That, is because of Patterson. Marks is the straight line speed runner, but Patterson makes his living in close quarters with his footwork and vision. Bowling Green has eight, almost nine defenders in the box here and it absolutely does not matter. The play call doesn’t matter, the blocking doesn’t matter, the only thing here is Patterson. When he’s on the field, loading up the box is only going to make things worse, because you won’t have anyone left in the backfield to tackle him when he inevitably slips into the secondary.

Having him in the offense really ties it all together. Marks is a supremely talented player, but the thing that makes all of this go is Patterson’s quickness and ability to cut against the flow of the play. Outside zone blocking here again, with that 12 personnel and motion to the play side, which the defense has already caught on to, even on just the first drive of the game.

Seeing that motion, the deep safety shifts into the box to help set the edge, assuming that Patterson is headed straight for that C gap. He isn’t. Buffalo sells it hard, but the tell is in the back side tight end, who cuts inside of the edge defender to seal him off, opening up a lane on the back side C gap, with almost every linebacker and defensive lineman completely out of the play as they sell out to get to the play side C gap. The last remaining outside linebacker is too busy keeping contain on the quarterback, so Patterson darts into the defense completely unabated for six points.

Using its strength in running with the flow of the line, Buffalo is able to create some pretty nasty misdirection with both Patterson and Marks, even though Marks isn’t quite as quick on the cuts. With Patterson, Buffalo can just show essentially the same exact look, while directing him to a different gap.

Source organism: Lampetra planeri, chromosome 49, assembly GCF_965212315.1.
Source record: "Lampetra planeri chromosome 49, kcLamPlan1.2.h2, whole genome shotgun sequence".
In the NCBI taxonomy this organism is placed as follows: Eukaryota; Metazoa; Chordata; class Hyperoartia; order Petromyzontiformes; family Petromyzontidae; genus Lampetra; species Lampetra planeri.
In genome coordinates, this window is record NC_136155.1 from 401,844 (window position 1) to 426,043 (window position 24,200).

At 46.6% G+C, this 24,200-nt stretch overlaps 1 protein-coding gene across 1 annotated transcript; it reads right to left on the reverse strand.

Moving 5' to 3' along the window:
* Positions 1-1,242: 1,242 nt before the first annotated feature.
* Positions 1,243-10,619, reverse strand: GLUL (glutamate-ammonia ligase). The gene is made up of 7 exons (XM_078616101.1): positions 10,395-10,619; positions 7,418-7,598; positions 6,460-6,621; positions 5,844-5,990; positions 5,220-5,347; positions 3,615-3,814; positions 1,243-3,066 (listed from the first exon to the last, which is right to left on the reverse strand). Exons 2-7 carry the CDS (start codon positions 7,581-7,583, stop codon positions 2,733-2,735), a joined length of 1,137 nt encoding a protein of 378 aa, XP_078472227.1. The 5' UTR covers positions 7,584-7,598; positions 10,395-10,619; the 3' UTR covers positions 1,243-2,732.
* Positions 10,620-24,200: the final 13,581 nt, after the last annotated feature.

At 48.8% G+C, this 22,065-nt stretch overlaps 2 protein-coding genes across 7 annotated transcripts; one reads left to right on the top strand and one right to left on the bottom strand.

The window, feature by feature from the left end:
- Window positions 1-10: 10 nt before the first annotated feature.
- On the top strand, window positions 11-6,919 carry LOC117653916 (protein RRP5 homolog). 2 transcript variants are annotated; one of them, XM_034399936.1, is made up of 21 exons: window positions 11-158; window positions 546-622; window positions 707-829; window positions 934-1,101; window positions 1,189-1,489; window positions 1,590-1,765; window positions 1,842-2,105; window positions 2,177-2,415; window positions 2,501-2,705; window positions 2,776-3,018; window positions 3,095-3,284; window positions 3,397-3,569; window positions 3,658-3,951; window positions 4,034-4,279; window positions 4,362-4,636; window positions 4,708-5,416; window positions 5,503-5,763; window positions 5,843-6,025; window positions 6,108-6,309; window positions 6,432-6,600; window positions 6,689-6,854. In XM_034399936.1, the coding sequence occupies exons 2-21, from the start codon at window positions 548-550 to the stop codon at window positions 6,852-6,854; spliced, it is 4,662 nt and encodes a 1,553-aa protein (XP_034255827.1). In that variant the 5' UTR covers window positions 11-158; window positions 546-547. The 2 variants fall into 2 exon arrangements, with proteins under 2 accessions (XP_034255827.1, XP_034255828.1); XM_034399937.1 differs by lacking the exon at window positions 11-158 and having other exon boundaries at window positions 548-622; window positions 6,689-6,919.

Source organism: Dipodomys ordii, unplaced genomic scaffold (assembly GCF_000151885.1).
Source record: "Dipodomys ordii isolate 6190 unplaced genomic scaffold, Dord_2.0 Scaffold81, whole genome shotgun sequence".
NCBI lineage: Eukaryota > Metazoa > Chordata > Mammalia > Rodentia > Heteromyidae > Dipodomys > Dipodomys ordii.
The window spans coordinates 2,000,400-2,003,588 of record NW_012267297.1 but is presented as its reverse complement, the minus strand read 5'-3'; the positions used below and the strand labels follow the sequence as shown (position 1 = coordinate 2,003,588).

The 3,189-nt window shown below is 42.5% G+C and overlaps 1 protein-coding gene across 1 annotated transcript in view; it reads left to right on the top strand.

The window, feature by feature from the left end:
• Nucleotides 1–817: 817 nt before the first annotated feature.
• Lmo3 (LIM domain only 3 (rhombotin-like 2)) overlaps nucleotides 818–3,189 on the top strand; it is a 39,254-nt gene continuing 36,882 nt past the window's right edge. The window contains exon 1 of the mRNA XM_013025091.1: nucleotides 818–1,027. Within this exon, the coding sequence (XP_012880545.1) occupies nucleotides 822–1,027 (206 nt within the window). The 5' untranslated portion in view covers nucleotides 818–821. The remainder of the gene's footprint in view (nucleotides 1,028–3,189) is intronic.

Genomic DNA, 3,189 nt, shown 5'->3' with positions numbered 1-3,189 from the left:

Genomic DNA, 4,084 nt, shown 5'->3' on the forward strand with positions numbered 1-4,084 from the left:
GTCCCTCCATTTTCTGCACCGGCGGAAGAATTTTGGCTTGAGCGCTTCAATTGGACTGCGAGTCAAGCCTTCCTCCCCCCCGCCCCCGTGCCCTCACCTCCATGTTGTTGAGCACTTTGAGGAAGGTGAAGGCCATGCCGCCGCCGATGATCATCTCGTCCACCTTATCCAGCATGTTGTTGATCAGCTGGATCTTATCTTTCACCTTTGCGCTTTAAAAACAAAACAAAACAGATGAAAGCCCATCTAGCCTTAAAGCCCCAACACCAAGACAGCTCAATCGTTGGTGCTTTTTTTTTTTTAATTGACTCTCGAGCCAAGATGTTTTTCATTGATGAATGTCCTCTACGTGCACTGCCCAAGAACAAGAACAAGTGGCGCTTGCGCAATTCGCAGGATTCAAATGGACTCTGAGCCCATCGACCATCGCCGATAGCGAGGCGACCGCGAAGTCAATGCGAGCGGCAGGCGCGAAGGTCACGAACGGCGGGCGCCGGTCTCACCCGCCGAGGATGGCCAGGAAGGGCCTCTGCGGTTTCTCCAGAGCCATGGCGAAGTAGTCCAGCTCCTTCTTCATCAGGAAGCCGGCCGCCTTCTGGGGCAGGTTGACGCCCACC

With Marks, you have to get a little bit creative. To do that, Buffalo put out one of my favorite plays that I’ve seen all season. It only went for a few yards, but the design here is just lovely. This is a counter play, designed to look like outside zone for just long enough to force linebackers to bite down and get into the strong side C gap.

Allow me to explain. The entire line is blocking down, as they would on an outside zone to the field. Buffalo is really selling it by moving two tight ends to that side, using the outermost to kick out an edge defender and the inside tight end to create an inside seal, as they would on a run into the C gap. Even in the backfield, the initial handoff sell is that of a run into that C gap. Marks steps hard to that side and Vantrease opens to the field. As a defender, you’d have to be crazy to think that this is going anywhere else.

Then, Marks just stops. He cuts back in the other direction, as you would on a counter. As he does that, the center - who was lightly blocking down but mostly staying untangled - pops out and pulls to the edge so that he can seal off the unblocked edge defenders and push him inside, leaving a wide open lane for Marks to the outside. It doesn’t quite work because the back side safety makes an outstanding play to sniff this out, but the idea behind it is just wonderful. Buffalo is going to notch a massive touchdown on this design at some point this season.

For now, though, it can be pretty happy grabbing those big gains on plays like this one, swapping out that second tight end for a second running back, using him as the lead blocker and opening up the field for Patterson to score on another outside zone, this time to the expected gap.

I could watch this running game all day long.

Up next: What to watch, week 12